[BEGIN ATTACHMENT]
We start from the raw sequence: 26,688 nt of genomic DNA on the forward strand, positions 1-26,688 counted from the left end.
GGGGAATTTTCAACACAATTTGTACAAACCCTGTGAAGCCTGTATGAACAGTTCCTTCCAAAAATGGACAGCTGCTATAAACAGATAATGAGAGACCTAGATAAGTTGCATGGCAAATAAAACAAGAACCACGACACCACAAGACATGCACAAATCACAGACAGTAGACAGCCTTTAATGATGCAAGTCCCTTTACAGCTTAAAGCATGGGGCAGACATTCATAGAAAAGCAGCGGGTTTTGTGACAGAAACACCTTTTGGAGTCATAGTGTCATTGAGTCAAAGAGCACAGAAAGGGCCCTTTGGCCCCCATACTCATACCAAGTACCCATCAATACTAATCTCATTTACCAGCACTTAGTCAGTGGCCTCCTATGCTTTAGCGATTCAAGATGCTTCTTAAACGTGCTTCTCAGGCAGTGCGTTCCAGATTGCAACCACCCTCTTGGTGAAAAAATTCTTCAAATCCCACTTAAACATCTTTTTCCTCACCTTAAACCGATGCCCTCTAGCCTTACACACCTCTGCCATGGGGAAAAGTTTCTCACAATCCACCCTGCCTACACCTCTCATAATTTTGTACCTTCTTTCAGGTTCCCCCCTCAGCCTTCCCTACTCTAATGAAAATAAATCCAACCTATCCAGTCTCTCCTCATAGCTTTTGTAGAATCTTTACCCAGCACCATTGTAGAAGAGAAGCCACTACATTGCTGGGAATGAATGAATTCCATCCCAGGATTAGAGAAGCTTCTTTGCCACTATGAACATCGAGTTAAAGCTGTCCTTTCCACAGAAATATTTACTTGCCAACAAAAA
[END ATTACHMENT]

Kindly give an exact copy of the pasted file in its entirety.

We start from the raw sequence: 26,688 nt of genomic DNA on the forward strand, positions 1-26,688 counted from the left end.
GGGGAATTTTCAACACAATTTGTACAAACCCTGTGAAGCCTGTATGAACAGTTCCTTCCAAAAATGGACAGCTGCTATAAACAGATAATGAGAGACCTAGATAAGTTGCATGGCAAATAAAACAAGAACCACGACACCACAAGACATGCACAAATCACAGACAGTAGACAGCCTTTAATGATGCAAGTCCCTTTACAGCTTAAAGCATGGGGCAGACATTCATAGAAAAGCAGCGGGTTTTGTGACAGAAACACCTTTTGGAGTCATAGTGTCATTGAGTCAAAGAGCACAGAAAGGGCCCTTTGGCCCCCATACTCATACCAAGTACCCATCAATACTAATCTCATTTACCAGCACTTAGTCAGTGGCCTCCTATGCTTTAGCGATTCAAGATGCTTCTTAAACGTGCTTCTCAGGCAGTGCGTTCCAGATTGCAACCACCCTCTTGGTGAAAAAATTCTTCAAATCCCACTTAAACATCTTTTTCCTCACCTTAAACCGATGCCCTCTAGCCTTACACACCTCTGCCATGGGGAAAAGTTTCTCACAATCCACCCTGCCTACACCTCTCATAATTTTGTACCTTCTTTCAGGTTCCCCCCTCAGCCTTCCCTACTCTAATGAAAATAAATCCAACCTATCCAGTCTCTCCTCATAGCTTTTGTAGAATCTTTACCCAGCACCATTGTAGAAGAGAAGCCACTACATTGCTGGGAATGAATGAATTCCATCCCAGGATTAGAGAAGCTTCTTTGCCACTATGAACATCGAGTTAAAGCTGTCCTTTCCACAGAAATATTTACTTGCCAACAAAAA